By MARK GREENE.
Journalist Tom Matlack recently wrote an article for the New York Times that declared his wife to be the “most beautiful woman on this planet.”
“I just turned 48. So did my wife. We celebrated ten years of marriage on December 28th. She is the most beautiful woman on this planet. That sounds cliché but in my case it’s the truth. I love to sneak a glimpse of her first thing in the morning – she has slate blue eyes that sparkle in a particular way. My stomach turns inside out every time she looks at me. It’s as if the whole sun has been transported into those two orbs of light,” Tom wrote.
Well done, sir!
I commend you on your absolute commitment to the truth.
In response, Tom’s colleague, author Joanna Schroeder noted:
“But I believe Tom. Not because I think that his wife, Elena, is objectively the most beautiful woman in the world. She’s lovely, of course, but the reason I believe him is because my husband feels the same way about me.”
And for the record, I feel the same about my wife, Saliha.
So, how, in a world of seemingly endless supermodels and celebrities, have Elena, Joanna and Saliha each become the most beautiful woman in the world?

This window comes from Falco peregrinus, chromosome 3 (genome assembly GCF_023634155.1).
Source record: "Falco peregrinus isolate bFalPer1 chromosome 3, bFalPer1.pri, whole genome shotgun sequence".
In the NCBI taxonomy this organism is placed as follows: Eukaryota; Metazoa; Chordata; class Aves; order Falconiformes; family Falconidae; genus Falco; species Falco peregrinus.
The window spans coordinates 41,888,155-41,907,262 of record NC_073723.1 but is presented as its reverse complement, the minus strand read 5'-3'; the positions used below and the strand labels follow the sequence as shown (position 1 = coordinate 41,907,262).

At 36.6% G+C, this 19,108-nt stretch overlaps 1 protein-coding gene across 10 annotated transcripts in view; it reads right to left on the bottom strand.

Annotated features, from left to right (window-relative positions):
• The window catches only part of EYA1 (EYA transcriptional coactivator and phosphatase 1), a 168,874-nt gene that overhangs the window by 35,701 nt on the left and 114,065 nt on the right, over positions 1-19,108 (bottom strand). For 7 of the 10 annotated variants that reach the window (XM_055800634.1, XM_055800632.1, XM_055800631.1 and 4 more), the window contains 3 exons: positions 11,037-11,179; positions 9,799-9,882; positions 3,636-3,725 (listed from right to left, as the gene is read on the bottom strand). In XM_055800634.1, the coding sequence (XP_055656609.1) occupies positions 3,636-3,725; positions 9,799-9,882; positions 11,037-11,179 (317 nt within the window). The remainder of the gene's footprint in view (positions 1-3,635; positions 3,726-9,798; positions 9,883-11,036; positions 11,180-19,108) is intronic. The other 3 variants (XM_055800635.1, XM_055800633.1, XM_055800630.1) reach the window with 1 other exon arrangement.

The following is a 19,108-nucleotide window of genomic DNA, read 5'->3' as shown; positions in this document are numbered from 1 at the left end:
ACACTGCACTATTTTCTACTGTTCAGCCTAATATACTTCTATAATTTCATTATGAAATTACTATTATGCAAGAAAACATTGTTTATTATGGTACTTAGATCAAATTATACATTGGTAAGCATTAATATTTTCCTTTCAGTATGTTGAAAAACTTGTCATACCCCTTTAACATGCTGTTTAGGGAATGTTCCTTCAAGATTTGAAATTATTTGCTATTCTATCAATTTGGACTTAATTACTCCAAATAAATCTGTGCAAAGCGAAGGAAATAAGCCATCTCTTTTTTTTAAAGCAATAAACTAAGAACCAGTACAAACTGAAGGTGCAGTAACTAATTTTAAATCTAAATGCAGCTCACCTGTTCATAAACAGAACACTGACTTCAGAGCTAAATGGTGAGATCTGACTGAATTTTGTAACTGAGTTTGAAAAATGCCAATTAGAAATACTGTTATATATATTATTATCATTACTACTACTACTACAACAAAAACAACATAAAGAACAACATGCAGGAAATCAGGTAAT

Well, we all have our own view of what is beautiful, right? But we are also subject to our culture’s collective view of beauty.
And that narrative is a powerful one, indeed, when reflected back to us 24/7 on every billboard, magazine, video screen and cereal box in the known universe. Typically, a culture’s collective view of beauty is, in fact, a direct reflection of that society’s class structure.
In the middle ages, only landed gentry could afford to be well fed or could live in such a way as to have pale skin instead of sunburns from working in the fields, so beauty was pale and full figured. In post-industrial McDonald’s cheeseburger America, only the wealthy can afford a personal trainer or time to pursue a nice golden tan, so tanned and thin represents the unattainable ideal of beauty. It’s all pretty obviously tied to power and wealth and all things unattainable. Did I mention unattainable?